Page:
The fortune of the Warren family, derived from a Maine papermill, enabled five siblings to grow up in the elite society of Boston's Beacon Hill in the early 1900s. In telling the stories of those children who became notable for eccentricity and philanthropy, Green ( Children of the Sun ) focuses on Ned Warren, a homosexual and mover in the international movement of aestheticism, who was determined to lead a ``grand but blighted life.'' The impact of the Warrens resonated in Boston society and abroad, in Oxford and Greece, where their reputation as philanthropists and art collectors linked them with leading figures of the period. This somewhat jumbled tale of a family's sundering through greed and suicide is enlivened with anecdotes involving George Santayana, Louis Brandeis, the Cabots and Lowells and others with whom the Warrens engaged in the culture and liberal politics that defined Boston in their time. (Apr.)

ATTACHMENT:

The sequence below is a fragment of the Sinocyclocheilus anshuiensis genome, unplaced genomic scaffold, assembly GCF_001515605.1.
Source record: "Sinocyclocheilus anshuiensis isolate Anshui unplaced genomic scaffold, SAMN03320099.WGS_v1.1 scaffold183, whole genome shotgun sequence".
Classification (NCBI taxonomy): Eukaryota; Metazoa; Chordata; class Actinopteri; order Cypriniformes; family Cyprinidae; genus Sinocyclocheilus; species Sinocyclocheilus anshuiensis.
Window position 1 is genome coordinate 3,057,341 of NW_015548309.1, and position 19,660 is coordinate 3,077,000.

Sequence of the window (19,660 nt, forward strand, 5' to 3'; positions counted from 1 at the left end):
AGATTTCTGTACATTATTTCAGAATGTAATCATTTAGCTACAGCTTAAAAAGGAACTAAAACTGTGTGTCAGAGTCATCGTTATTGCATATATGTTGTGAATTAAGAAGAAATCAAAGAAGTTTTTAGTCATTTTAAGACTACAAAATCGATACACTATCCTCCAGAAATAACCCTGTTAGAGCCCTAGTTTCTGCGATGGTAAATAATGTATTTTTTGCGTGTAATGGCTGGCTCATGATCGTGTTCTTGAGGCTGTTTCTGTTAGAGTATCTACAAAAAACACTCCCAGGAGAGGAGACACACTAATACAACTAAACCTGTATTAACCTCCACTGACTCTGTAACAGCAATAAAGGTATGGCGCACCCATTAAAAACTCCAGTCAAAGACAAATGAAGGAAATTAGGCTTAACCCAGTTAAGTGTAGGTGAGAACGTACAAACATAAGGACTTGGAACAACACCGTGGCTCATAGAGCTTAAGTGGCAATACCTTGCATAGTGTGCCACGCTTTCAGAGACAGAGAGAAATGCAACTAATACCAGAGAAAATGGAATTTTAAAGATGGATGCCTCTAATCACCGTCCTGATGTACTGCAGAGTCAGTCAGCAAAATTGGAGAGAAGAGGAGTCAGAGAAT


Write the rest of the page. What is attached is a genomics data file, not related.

Reviewed on: 03/31/1990 Release date: 04/01/1990 Genre: Nonfiction
During the Covid-19 crisis, Publishers Weekly is providing free digital access to our magazine, archive, and website. To receive the access to the latest issue delivered to your inbox free each week, enter your email below.